Logistics predictions, by Phil Shepley, Vice President and Head of Commercial UK and Ireland at Iron Mountain.
The key challenges for the warehouse and logistics industry in 2024 fall into three categories – modernising operations, sustainability, and workforce disruptions.
Supply chain disruptions, from global events to geopolitical shifts and natural disasters to public health crises, can impact the flow of goods, leading to disruptions. The UK continues to have strong demand for high quality warehouse space. However, the resultant higher rents and longer leases are putting strain on balance sheets. Warehouse as a Service (WaaS) can support modernisation more flexibly.
We think 2024 will see heightened demand for WaaS, supporting end users to modernise their supply chain operations. Businesses will prioritise agile supply chains, leading to an increased adoption of WaaS to adapt to changing market conditions. WaaS offers a flexible and cost-efficient alternative to owning and managing warehouses.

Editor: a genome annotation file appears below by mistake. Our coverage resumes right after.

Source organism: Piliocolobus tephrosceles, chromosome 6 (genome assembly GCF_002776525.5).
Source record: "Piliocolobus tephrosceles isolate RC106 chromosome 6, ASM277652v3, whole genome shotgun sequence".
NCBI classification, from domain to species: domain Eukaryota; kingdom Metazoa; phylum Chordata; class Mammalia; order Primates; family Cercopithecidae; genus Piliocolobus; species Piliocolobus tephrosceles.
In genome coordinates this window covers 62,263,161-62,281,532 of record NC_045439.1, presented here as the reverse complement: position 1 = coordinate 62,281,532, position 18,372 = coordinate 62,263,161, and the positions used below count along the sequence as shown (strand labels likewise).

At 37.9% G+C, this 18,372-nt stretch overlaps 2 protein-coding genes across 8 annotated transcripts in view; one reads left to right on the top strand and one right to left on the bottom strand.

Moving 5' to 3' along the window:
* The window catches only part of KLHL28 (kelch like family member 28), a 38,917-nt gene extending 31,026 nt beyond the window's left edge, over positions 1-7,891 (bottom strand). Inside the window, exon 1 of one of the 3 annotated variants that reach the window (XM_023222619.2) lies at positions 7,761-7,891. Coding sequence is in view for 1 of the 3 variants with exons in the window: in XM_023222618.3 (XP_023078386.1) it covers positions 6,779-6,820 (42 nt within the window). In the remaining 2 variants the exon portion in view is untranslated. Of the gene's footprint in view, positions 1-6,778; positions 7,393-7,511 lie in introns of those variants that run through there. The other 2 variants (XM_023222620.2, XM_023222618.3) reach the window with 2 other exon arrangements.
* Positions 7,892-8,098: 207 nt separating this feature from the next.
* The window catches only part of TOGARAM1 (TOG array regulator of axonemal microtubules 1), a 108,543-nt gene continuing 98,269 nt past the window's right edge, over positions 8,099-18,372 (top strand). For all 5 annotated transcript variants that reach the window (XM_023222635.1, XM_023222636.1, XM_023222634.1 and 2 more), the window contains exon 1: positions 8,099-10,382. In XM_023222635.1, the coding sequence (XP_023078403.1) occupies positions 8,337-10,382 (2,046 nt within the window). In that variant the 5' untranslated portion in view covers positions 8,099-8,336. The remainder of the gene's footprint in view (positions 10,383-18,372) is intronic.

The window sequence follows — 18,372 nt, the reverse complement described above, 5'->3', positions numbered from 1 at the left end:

The tightening energy performance standards on new and leased buildings will see occupiers modernising their estates, at the risk of being served huge fines. While retrofit activity will drive a significant number of efficiencies, the demand for new spaces built to modern standards will rise. The sustainable nature of the warehouse of the future will be another important consideration. Providers will need to support customers to achieve their net zero goals.
EPC changes will drive customers to demand higher standards from their suppliers to ensure requirements are met ahead of deadlines.
Automation and AI improve safety and increase efficiency in warehouse operations. It alleviates the workforce shortages the industry faces, however cost and flexibility are still a barrier for many companies. The warehouse and logistics sector will continue to face challenges around attracting and retaining talent in key roles. Combined with the continued impact of legislation and global events impacting labour availability, organisations may need to contend with shortages.